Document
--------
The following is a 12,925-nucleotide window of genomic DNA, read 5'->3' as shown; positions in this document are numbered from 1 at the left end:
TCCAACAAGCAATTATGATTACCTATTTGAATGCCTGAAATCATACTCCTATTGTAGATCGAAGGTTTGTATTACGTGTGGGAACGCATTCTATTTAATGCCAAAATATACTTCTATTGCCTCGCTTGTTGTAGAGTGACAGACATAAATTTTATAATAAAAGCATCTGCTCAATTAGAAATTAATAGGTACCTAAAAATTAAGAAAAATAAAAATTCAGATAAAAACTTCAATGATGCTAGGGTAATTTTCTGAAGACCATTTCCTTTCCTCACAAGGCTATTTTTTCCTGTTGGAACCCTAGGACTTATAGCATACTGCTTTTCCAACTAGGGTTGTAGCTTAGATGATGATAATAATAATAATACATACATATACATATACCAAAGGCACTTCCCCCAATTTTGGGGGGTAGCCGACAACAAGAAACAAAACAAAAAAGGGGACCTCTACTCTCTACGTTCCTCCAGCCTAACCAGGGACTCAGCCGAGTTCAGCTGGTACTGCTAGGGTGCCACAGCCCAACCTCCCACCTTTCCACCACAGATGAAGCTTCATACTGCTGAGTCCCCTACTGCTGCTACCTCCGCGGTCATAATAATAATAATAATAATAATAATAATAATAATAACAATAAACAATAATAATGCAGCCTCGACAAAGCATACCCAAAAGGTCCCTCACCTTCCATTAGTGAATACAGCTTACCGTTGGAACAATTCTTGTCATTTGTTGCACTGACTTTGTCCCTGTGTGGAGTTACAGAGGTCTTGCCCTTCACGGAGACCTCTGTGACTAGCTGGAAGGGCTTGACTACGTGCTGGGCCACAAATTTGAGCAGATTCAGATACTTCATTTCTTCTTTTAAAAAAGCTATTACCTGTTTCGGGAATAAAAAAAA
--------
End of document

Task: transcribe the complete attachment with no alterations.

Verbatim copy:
The following is a 12,925-nucleotide window of genomic DNA, read 5'->3' as shown; positions in this document are numbered from 1 at the left end:
TCCAACAAGCAATTATGATTACCTATTTGAATGCCTGAAATCATACTCCTATTGTAGATCGAAGGTTTGTATTACGTGTGGGAACGCATTCTATTTAATGCCAAAATATACTTCTATTGCCTCGCTTGTTGTAGAGTGACAGACATAAATTTTATAATAAAAGCATCTGCTCAATTAGAAATTAATAGGTACCTAAAAATTAAGAAAAATAAAAATTCAGATAAAAACTTCAATGATGCTAGGGTAATTTTCTGAAGACCATTTCCTTTCCTCACAAGGCTATTTTTTCCTGTTGGAACCCTAGGACTTATAGCATACTGCTTTTCCAACTAGGGTTGTAGCTTAGATGATGATAATAATAATAATACATACATATACATATACCAAAGGCACTTCCCCCAATTTTGGGGGGTAGCCGACAACAAGAAACAAAACAAAAAAGGGGACCTCTACTCTCTACGTTCCTCCAGCCTAACCAGGGACTCAGCCGAGTTCAGCTGGTACTGCTAGGGTGCCACAGCCCAACCTCCCACCTTTCCACCACAGATGAAGCTTCATACTGCTGAGTCCCCTACTGCTGCTACCTCCGCGGTCATAATAATAATAATAATAATAATAATAATAATAATAACAATAAACAATAATAATGCAGCCTCGACAAAGCATACCCAAAAGGTCCCTCACCTTCCATTAGTGAATACAGCTTACCGTTGGAACAATTCTTGTCATTTGTTGCACTGACTTTGTCCCTGTGTGGAGTTACAGAGGTCTTGCCCTTCACGGAGACCTCTGTGACTAGCTGGAAGGGCTTGACTACGTGCTGGGCCACAAATTTGAGCAGATTCAGATACTTCATTTCTTCTTTTAAAAAAGCTATTACCTGTTTCGGGAATAAAAAAAA